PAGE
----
A GRIEVING son who lost his “hilarious and honest” best friend when his father died of asbestos-related cancer is on a desperate hunt for answers.

Guy Cheshire, 37, is looking for former colleagues to come forward after his 73-year-old father Keith contracted mesothelioma.

Keith, a father of four and grandfather to 13, worked in the merchant navy aboard cruise liners for several years.

He spent much of his time cleaning the ships, which contained steam pipes lagged with asbestos.

Guy, from Clacton, said: “My father was the most genuine person you will ever meet and had a hilarious direct and honest sense of humour.

“He was so hard working and you wouldn’t get anybody else like him.

“He was very knowledgeable about most things and a real jack of all trades. He was a fine artist.

“I was so upset when he passed away as he was such a great father. If something was ever wrong he would be there for us.

“He was never ill and physically fit until he broke his hip and he never really recovered.

“His whole family miss him terribly as we all respected him greatly. But I personally feel like I have lost my best mate. We did everything together and I miss having him around.”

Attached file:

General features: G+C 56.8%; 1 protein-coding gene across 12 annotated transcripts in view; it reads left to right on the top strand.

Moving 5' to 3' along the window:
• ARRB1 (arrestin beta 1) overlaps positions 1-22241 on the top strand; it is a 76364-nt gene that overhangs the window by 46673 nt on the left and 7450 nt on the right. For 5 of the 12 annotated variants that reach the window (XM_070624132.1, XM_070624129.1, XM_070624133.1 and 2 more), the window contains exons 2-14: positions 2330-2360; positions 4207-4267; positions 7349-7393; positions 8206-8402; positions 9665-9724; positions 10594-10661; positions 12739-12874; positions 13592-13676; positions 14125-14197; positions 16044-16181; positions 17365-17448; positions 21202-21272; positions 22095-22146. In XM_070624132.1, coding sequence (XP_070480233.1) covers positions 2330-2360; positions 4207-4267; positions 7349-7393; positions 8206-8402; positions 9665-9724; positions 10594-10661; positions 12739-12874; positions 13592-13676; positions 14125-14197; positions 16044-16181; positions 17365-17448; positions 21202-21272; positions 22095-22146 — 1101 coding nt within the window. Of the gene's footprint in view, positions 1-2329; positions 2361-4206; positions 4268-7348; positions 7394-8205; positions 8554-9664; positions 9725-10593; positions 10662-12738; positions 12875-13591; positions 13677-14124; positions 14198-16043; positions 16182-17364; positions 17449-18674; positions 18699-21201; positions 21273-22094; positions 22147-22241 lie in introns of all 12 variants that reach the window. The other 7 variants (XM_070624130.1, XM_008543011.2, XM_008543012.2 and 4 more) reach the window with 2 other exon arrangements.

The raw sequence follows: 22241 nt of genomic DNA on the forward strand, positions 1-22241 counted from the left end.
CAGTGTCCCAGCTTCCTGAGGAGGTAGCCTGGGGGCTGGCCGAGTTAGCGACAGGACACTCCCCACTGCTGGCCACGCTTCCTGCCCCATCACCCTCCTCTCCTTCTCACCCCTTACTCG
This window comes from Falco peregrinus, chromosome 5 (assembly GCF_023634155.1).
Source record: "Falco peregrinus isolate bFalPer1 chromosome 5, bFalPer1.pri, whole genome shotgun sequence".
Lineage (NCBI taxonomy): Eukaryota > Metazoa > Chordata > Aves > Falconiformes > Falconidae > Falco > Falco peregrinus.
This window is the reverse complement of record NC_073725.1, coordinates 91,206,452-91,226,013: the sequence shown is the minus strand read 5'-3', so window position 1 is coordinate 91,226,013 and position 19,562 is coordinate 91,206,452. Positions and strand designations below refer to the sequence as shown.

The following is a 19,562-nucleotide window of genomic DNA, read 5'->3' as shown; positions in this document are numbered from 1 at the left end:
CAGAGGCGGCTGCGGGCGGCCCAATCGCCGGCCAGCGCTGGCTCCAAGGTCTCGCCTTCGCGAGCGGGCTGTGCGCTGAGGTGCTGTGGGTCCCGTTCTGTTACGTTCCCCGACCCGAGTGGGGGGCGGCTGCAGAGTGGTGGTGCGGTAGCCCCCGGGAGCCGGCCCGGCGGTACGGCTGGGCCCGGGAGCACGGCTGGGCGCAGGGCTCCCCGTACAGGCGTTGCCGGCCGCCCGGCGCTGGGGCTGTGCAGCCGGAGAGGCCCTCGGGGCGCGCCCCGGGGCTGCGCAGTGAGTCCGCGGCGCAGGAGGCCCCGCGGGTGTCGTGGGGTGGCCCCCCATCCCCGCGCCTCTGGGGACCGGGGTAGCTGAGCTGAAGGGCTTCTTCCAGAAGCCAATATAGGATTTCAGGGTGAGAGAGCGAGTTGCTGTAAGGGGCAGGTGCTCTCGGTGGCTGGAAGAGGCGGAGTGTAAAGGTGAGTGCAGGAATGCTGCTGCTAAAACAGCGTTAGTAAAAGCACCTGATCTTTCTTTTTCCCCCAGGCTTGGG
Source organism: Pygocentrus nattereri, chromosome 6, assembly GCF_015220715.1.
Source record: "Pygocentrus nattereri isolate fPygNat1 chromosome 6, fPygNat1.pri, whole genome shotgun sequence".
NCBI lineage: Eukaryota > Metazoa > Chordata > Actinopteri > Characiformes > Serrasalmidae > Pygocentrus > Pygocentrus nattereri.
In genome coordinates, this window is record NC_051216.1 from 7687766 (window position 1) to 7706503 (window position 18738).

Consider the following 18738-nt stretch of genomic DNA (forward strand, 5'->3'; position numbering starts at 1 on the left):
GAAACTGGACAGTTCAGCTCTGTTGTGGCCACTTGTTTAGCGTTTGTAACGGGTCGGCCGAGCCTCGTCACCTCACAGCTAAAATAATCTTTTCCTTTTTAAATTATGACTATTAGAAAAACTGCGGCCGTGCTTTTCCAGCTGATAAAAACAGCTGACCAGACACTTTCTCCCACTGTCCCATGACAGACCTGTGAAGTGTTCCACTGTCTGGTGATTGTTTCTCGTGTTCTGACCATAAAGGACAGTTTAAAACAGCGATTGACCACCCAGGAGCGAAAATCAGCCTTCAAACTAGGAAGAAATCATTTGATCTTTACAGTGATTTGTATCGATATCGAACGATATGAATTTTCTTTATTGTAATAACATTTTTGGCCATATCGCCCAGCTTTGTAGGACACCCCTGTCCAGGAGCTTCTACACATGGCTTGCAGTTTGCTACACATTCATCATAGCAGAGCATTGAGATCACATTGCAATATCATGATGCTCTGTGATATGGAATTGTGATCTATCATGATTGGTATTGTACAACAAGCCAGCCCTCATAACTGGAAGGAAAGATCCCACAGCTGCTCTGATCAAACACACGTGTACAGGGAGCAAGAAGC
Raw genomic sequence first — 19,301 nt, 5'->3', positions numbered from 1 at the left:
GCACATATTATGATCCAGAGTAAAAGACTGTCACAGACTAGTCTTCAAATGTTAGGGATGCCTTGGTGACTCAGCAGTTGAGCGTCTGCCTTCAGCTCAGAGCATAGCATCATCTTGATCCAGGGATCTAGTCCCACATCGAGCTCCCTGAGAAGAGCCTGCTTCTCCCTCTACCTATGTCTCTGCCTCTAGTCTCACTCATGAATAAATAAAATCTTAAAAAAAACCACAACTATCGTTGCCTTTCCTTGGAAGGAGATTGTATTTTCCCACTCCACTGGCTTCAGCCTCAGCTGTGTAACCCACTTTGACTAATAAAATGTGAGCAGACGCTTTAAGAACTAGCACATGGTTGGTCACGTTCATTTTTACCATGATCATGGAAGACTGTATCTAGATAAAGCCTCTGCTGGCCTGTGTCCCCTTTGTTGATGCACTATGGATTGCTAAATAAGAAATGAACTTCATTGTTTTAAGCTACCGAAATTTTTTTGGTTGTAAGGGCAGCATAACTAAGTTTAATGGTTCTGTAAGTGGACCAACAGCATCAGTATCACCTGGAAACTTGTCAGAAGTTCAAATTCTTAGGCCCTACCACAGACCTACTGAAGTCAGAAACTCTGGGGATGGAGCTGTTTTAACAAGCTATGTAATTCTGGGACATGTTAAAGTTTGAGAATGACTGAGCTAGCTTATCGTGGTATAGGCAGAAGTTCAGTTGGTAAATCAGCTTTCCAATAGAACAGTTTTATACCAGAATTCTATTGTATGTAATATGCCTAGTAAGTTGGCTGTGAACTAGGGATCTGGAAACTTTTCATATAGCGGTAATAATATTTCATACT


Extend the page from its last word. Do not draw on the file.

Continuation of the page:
Keith suffered a fall in August 2016 and broke his femur.

A few months later he started coughing up blood and in October 2017, following a biopsy, he was diagnosed with mesothelioma - a cancer usually linked with asbestos exposure.

He died in June last year.

Keith worked on several P&O Shipping Company cruise liners, starting his merchant navy career on the Sorova from February 1966 to October 1967, sailing out of Tilbury.

He then moved to the Arcadia from November 1967 to September 1968 before joining the SS Chusan which he sailed on between November 1969 and October 1970. His final P&O posting was on the Oriana from November 1970 to June 1971.

His final job in the merchant navy was on the Windsor Castle, operated by the Castle Line, from November 1971 to January 1972.

Guy added: “What infuriates me the most is that I know he would have worked harder than anybody on those ships, but working in them could have ultimately ended up costing him his life.

“Dad used to clean the ships and remembered pipes below deck that were lagged with something he believed was asbestos.

“At that time they didn’t know that it was dangerous.

“Now we need the help of his former colleagues to come forward so we can find out where he was exposed to asbestos.”

Legal firm Hodge Jones & Allen is representing the family and investigating how Keith contracted the disease.

Anyone who recalls working with him can contact Isobel Lovett, partner and head of industrial disease at the firm, on 020 7874 8502 or ilovett@hja.net.

To access more information on asbestos and mesothelioma, visit mesothelioma.com.